The X3 xDrive30e was a world debut at last year’s Geneva motor show. The plug-in hybrid system consists of a four-cylinder petrol engine and one motor channelling power to all wheels. Their combined system output of 185 kW (252 hp) can be temporarily boosted by up to 30 kW (41 hp) when the electric motor’s peak output is deployed. A lithium-ion high-voltage battery gives the car a maximum all-electric range of up to 50 kilometres. As with other X3s, the mid-life facelift can be expected in 2021, to be followed by the next generation in 2024.

The X5 xDrive45e iPerformance was announced by BMW in September 2018. This plug-in hybrid is claimed to have an electric range of up to 80 km. Power comes from a 210 kW (286 PS) turbocharged 3.0-litre six-cylinder petrol engine and an 82 kW (112 PS) motor. The combined maximum output is 290 kW (394 PS) and 600 Nm.

The vehicle’s world premiere took place at the Geneva motor show in March 2019 and production commenced at the Spartanburg plant on 1 August last year. As with other X5s (see PLDB for details), the PHEV should have an LCI (Life Cycle Impulse is what BMW calls facelifts) in 2022 and a successor in 2025. There should also be a fully electric variant.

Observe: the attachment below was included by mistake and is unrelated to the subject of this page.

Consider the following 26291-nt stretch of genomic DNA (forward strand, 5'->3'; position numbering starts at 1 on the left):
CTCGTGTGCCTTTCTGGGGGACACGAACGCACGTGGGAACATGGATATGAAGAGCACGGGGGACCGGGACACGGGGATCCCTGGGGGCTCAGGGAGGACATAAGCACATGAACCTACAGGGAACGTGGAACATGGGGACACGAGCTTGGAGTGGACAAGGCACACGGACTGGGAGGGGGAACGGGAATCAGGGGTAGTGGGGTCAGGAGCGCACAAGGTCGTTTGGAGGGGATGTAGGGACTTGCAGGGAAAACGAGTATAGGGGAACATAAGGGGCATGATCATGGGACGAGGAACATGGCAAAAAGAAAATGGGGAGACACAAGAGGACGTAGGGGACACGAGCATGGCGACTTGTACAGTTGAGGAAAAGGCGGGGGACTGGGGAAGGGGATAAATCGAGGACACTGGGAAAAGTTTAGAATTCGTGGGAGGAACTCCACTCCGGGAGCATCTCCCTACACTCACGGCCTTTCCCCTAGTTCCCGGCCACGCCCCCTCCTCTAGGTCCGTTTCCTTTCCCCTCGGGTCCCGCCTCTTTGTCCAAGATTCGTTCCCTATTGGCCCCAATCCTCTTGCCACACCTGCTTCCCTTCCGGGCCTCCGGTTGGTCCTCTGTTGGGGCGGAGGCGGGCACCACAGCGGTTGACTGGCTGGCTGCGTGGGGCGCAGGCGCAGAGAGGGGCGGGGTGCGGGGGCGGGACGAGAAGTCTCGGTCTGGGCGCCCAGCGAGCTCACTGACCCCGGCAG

The X6, now in its third generation since the start of production last October, uses an evolution of the platform which debuted with 2015’s BMW 7 Series. Length is up by 26mm to 4,935mm.

Four variants, all turbocharged, were announced in July 2019:

  • xDrive30d*     (195 kW/265 hp and 620 Nm 2,993 cc in-line six-cylinder diesel)
  • xDrive40i      (250 kW/340 hp and 450 Nm 2,998 cc in-line six-cylinder petrol)
  • M50d           (294 kW/400 hp and 760 Nm 2,993 cc in-line six-cylinder diesel with four turbochargers)
  • M50i            (390 kW/530 hp and 750 Nm 4,395 cc petrol V8)

*to be replaced by a 210 kW/286 hp engine in August 2020

The X6 M was announced three months later, as was the X5 M and Competition versions of each. All four had their public debuts at a DTM race. Outputs from the 4.4-litre V8 are 441 kW (592 hp/600 PS) and 750 Nm (553 lb-ft), or in Competition spec, 460 kW (617 hp/625 PS) and 750 Nm (553 lb-ft).

BMW is said to be working on a model to be positioned above the X7. It is not yet known if the X8 will be a longer version of the X7 or instead a coupe-style model in the way that the X6 relates to the X5. The company has applied to trademark ‘X8 M’ in Germany.

Reports for many other manufacturers’ future models are grouped in the OEM product strategy summaries section of

Future platform intelligence

More detail on past, current and forthcoming models can be found in PLDB, the future vehicles database which is part of GlobalData’s Automotive Intelligence Center. That includes various BMW SUVs not reported on above.

This, the second of six features exploring the passenger car brands of BMW AG, follows a look at what’s ahead for the BMW brand’s cars. Next come M division; then BMW i; Mini; and finally, Rolls-Royce.